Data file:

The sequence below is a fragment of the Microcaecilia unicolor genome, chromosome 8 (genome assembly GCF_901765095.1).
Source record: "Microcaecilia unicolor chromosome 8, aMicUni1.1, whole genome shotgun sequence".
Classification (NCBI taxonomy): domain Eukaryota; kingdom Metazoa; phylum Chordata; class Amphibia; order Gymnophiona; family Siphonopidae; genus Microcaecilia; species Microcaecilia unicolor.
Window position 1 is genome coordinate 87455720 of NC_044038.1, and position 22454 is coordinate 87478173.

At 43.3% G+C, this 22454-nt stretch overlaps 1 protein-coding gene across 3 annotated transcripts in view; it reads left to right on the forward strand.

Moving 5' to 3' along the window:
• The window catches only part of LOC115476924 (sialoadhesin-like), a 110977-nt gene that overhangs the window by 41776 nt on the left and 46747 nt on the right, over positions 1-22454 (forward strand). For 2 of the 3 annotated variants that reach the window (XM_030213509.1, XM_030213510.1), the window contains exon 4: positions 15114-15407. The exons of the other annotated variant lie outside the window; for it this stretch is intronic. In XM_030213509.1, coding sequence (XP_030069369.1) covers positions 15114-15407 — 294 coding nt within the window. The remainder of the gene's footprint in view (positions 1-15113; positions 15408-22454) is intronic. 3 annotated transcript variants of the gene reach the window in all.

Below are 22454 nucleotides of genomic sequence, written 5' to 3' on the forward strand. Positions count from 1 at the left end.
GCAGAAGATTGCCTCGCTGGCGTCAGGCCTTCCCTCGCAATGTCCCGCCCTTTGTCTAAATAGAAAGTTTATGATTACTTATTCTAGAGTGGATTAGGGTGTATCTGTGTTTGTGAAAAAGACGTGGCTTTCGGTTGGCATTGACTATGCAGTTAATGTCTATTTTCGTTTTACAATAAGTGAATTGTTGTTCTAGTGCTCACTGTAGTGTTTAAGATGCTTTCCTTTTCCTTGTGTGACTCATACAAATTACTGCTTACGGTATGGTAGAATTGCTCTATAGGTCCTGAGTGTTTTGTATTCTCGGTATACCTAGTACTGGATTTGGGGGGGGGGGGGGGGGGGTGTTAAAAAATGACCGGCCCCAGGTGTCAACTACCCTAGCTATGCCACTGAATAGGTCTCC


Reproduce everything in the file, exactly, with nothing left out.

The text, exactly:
The sequence below is a fragment of the Microcaecilia unicolor genome, chromosome 8 (genome assembly GCF_901765095.1).
Source record: "Microcaecilia unicolor chromosome 8, aMicUni1.1, whole genome shotgun sequence".
Classification (NCBI taxonomy): domain Eukaryota; kingdom Metazoa; phylum Chordata; class Amphibia; order Gymnophiona; family Siphonopidae; genus Microcaecilia; species Microcaecilia unicolor.
Window position 1 is genome coordinate 87455720 of NC_044038.1, and position 22454 is coordinate 87478173.

At 43.3% G+C, this 22454-nt stretch overlaps 1 protein-coding gene across 3 annotated transcripts in view; it reads left to right on the forward strand.

Moving 5' to 3' along the window:
• The window catches only part of LOC115476924 (sialoadhesin-like), a 110977-nt gene that overhangs the window by 41776 nt on the left and 46747 nt on the right, over positions 1-22454 (forward strand). For 2 of the 3 annotated variants that reach the window (XM_030213509.1, XM_030213510.1), the window contains exon 4: positions 15114-15407. The exons of the other annotated variant lie outside the window; for it this stretch is intronic. In XM_030213509.1, coding sequence (XP_030069369.1) covers positions 15114-15407 — 294 coding nt within the window. The remainder of the gene's footprint in view (positions 1-15113; positions 15408-22454) is intronic. 3 annotated transcript variants of the gene reach the window in all.

Below are 22454 nucleotides of genomic sequence, written 5' to 3' on the forward strand. Positions count from 1 at the left end.
GCAGAAGATTGCCTCGCTGGCGTCAGGCCTTCCCTCGCAATGTCCCGCCCTTTGTCTAAATAGAAAGTTTATGATTACTTATTCTAGAGTGGATTAGGGTGTATCTGTGTTTGTGAAAAAGACGTGGCTTTCGGTTGGCATTGACTATGCAGTTAATGTCTATTTTCGTTTTACAATAAGTGAATTGTTGTTCTAGTGCTCACTGTAGTGTTTAAGATGCTTTCCTTTTCCTTGTGTGACTCATACAAATTACTGCTTACGGTATGGTAGAATTGCTCTATAGGTCCTGAGTGTTTTGTATTCTCGGTATACCTAGTACTGGATTTGGGGGGGGGGGGGGGGGGGTGTTAAAAAATGACCGGCCCCAGGTGTCAACTACCCTAGCTATGCCACTGAATAGGTCTCC